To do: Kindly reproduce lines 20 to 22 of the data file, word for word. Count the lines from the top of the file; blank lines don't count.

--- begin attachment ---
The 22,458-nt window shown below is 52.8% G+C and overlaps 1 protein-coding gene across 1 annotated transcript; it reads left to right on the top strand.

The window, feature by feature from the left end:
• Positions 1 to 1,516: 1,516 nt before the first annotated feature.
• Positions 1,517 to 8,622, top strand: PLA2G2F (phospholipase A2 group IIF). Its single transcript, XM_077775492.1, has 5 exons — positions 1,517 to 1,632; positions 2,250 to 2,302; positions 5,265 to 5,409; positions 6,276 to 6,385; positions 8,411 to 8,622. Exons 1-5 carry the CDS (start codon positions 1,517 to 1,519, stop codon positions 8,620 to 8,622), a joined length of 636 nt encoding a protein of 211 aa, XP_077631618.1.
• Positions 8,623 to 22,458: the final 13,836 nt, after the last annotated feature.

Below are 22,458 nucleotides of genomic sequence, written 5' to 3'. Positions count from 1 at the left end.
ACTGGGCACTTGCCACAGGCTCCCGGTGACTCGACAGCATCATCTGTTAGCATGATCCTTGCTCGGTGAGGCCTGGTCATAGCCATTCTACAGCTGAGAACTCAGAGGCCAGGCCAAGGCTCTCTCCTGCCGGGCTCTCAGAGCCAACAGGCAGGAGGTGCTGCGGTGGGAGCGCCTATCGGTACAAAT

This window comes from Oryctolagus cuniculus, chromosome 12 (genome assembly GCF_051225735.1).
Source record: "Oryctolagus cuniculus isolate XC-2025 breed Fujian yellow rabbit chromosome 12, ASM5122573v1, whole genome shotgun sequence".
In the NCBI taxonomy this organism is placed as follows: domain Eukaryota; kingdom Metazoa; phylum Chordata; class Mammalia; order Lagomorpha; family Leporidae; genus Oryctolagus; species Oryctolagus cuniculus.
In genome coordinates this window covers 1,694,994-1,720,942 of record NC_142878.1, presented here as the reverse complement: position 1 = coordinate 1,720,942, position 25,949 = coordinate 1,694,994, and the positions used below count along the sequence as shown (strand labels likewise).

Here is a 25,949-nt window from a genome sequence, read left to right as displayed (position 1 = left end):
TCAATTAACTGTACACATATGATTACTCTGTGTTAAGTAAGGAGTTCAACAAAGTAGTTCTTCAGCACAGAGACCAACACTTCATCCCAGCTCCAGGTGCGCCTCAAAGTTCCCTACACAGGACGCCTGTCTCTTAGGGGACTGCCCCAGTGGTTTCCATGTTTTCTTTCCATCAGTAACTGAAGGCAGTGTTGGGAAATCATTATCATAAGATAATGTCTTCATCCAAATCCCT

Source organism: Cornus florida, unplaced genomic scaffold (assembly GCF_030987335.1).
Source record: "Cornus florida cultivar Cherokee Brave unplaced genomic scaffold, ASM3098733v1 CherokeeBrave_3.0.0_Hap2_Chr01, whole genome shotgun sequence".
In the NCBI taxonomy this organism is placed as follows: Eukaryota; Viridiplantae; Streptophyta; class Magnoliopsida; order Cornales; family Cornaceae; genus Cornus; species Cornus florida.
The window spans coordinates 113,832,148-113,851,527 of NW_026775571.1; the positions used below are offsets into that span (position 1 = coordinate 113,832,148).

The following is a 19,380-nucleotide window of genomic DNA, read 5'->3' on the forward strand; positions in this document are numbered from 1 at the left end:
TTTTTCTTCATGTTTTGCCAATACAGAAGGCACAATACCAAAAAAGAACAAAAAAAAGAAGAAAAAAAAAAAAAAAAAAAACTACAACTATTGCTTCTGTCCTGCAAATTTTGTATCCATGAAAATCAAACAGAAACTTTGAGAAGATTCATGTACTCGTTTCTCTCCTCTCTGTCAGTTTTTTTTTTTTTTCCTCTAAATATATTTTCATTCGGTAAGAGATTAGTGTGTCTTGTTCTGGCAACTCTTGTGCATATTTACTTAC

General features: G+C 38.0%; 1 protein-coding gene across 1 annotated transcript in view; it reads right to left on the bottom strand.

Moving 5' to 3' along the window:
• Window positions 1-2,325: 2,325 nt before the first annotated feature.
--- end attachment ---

General features: G+C 38.0%; 1 protein-coding gene across 1 annotated transcript in view; it reads right to left on the bottom strand.

Moving 5' to 3' along the window:
• Window positions 1-2,325: 2,325 nt before the first annotated feature.